Thank you for your word that assures me of your love and grace in all circumstances. Help me to allow your joy to transform my perspective so that I can offer you my thanksgiving in any and all situations. And may your peace guard my heart and mind in Christ Jesus.


Pastor Brian Coffey

Monday, November 23

This week, 10 Minutes with God will focus on the theme of gratitude and thanksgiving. May our hearts be prepared to give thanks to the Lord for He is good!

Psalm 100:4-5
Enter his gates with thanksgiving and his courts with praise; give thanks to him and praise his name. For the Lord is good and his love endures forever; his faithfulness continues through all generations.

A country farmer was visiting friends in the big city and they all stopped at a restaurant for lunch. When he was served his food, he bowed his head and gave thanks to the Lord. Several hot shot city dudes were sitting at a nearby table and noticed the farmer praying and chirped, “Hey pops, back where you come from does everybody do that before they eat?” The farmer took no offense, but looked at them with a smile and said, “Everybody but the pigs.”

Offering a prayer of thanksgiving before a meal might seem to some to be a kind of quaint habit or a kind of perfunctory ritual, but the Bible suggests that giving thanks is a prerequisite to experiencing and knowing God.

Enter his gates with thanksgiving and his courts with praise; give thanks to him and praise his name.

The ancient writer is saying that we must approach God with both thanksgiving and praise. The flip side of that would be that we cannot enter the presence of God without an attitude of thanksgiving.

Why is thanksgiving so important? Why can’t we even begin to worship until we give thanks? The issue is pride; failure to give thanks reveals an arrogant heart. When we are proud we are unwilling to worship anything but ourselves.

Pride cannot be thankful because pride wants to deserve everything it gets. Consider this meal-time prayer by the animated character of Bart Simpson from an old episode of “The Simpsons”:

“We earned it; we bought it; we made it; thanks for nothing!”

A heart that assumes it deserves blessing is a heart incapable of worship.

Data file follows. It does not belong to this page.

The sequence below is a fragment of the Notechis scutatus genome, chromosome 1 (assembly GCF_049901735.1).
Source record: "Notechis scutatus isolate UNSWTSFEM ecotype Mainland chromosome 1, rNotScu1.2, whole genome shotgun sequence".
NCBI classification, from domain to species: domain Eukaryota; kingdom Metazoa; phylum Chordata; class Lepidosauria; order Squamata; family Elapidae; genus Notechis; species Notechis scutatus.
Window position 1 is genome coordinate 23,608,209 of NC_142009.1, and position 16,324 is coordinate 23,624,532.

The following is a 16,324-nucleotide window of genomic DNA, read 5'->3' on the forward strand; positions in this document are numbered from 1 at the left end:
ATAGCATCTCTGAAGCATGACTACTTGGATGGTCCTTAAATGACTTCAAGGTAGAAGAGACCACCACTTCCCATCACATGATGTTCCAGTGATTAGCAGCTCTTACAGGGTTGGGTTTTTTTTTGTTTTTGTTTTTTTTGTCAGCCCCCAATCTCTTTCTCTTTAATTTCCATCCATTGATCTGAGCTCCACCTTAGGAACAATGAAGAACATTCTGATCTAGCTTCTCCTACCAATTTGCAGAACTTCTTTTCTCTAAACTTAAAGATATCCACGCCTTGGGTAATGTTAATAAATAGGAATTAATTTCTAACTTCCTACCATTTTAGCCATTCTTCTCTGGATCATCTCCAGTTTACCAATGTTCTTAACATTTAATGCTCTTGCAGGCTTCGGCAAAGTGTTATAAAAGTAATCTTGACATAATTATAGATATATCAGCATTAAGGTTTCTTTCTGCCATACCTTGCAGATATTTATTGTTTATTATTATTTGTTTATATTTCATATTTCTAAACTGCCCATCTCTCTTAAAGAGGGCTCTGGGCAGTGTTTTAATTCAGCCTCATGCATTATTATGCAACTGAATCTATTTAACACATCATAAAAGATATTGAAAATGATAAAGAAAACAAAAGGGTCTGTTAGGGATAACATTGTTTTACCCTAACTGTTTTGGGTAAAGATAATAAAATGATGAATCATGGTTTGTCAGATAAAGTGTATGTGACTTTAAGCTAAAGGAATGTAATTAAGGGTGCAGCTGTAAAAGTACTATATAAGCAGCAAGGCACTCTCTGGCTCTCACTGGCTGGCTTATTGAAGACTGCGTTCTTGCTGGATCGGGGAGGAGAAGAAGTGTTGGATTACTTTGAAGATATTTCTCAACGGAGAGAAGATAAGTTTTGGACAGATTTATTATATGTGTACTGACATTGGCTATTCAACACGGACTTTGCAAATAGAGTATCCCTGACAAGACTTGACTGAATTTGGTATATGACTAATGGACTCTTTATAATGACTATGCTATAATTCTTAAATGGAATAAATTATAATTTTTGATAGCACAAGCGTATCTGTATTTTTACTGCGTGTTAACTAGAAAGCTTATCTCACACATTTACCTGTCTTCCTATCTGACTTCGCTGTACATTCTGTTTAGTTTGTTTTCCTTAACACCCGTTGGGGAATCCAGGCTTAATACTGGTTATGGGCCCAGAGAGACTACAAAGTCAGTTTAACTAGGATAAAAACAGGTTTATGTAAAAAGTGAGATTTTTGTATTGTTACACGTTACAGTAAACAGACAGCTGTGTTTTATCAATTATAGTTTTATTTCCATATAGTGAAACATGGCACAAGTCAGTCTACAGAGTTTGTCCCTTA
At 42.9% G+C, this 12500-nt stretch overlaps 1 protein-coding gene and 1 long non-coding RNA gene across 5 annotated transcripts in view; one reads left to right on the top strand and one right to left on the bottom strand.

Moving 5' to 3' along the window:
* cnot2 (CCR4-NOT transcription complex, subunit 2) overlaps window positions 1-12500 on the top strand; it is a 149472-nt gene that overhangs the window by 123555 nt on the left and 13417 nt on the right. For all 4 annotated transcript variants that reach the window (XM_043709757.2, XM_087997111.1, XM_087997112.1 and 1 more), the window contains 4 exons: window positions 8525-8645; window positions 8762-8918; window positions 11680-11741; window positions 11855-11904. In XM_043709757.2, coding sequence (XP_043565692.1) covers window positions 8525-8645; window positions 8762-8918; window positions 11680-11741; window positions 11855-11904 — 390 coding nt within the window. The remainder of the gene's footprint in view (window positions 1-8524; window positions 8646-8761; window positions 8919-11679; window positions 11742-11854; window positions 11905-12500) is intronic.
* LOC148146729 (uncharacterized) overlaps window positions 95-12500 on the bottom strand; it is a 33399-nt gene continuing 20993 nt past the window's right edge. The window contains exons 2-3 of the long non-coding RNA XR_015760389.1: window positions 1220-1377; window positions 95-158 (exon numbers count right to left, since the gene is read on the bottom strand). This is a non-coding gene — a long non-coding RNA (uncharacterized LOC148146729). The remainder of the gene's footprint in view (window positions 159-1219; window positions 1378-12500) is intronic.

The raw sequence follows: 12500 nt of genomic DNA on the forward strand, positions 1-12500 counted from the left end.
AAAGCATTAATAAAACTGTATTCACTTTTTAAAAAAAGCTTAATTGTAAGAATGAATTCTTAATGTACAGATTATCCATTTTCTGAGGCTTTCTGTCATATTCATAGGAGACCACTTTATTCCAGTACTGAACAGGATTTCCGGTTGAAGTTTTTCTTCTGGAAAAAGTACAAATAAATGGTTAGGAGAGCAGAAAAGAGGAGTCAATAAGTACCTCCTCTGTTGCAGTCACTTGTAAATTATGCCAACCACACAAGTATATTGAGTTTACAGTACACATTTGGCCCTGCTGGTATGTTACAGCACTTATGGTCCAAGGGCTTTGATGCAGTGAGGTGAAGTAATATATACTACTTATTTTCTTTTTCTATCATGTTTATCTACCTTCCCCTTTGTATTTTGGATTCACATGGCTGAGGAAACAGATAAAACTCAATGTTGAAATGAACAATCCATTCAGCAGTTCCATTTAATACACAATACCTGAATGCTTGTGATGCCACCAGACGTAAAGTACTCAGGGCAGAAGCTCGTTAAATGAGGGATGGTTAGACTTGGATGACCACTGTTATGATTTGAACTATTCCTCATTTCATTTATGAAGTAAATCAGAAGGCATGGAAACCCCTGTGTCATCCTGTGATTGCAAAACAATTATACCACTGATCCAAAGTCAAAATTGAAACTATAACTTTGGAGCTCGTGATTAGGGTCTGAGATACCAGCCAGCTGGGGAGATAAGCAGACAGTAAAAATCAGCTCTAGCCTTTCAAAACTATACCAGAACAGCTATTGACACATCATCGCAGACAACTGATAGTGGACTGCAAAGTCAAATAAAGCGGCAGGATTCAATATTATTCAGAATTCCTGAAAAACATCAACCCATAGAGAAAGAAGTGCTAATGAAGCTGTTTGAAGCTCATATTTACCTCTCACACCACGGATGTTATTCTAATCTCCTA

But the giving of thanks, properly understood, is the great spiritual antidote to pride; for pride cannot exist in a thankful heart!

Forgive me for assuming I deserve your favor and goodness. Forgive me for the pride that lurks in my heart and keeps me from entering your presence with genuine praise. Teach me the humility of thanksgiving that I might worship you.


Pastor Brian Coffey

Friday, November 20

Jesus taught us that prayer is a relationship with God – and that as His children, we not only have access to God but that we can ask him to meet our daily needs. 

In this passage from Mark, Jesus goes further – teaching us that prayer also gives us access to the power of God.

Mark 11:22
“Have faith in God,” Jesus answered. “I tell you the truth, if anyone says to this mountain, ‘Go throw yourself in to the sea,’ and does not doubt in his heart but believes that what he says will happen, it will be done for him. Therefore I tell you, whatever you ask for in prayer, believe that you have received it, and it will be yours.”

While we understand that Jesus is not promising to rearrange the topography at our whim – but rather is using a striking metaphor to emphasize the power of God – he does seem to be inviting us to ask not only for our basic needs – but for the “mountains” in our lives to be moved!

Do you have any mountains in your life right now?
Are your mountains comprised of emotions like anger, grief or bitterness? Are your mountains built of strained or broken relationships? Do you have a mountain of financial stress – or perhaps of illness?

Are you ready to trust God with your mountain? Jesus is simply reminding us that God is able to do that which seems impossible to us – and that prayer is what accesses His power.

Take some time to identify the mountains of your life and heart – and take those mountains to God in prayer.

Thursday, November 19

This past Sunday, we looked at the official's interaction with Jesus when he pleaded for healing for his son. He believed that Jesus had the power to heal, but Jesus was calling him to a deeper level of faith. Jesus responds to the official, "Unless you see signs and wonders you will not believe."

The official looked to Jesus to be a miracle-worker. And while our Messiah has the power over life and death, sickness and health, what He offers to us is so much deeper and eternal.

Who do YOU say that Jesus is?

Take some time to read this well-known poem titled The Incomparable Christ (author unknown) that reminds us to look beyond the gifts Jesus provides to the Giver Himself. Turn this poem back into a prayer of thanksgiving to the One who provided the Ultimate Healing to the official and offers that same hope to us today.  

Jesus Christ, the Son of the living God. Not just another prophet. Not just another Rabbi. Not just another miracle-worker.  He stands alone on the highest pinnacle of heavenly glory, proclaimed of God, acknowledged by angels, adored by saints, and feared by devils, as the living personal Christ, King of Kings, Lord of Lords, the Savior of the world. This Jesus was the Creator come to earth and the beginning of a new creation. He, fulfilled the commandments, and reversed the curse. This Jesus is the Christ that God spoke of to the serpent, the Christ promised to Abraham, the Christ of the Exodus from Egypt, the Christ guaranteed to Moses before he died, the Christ promised to David when he was king, the Christ revealed to Isaiah as a suffering servant, the Christ predicted through the prophets and prepared for through John the Baptist.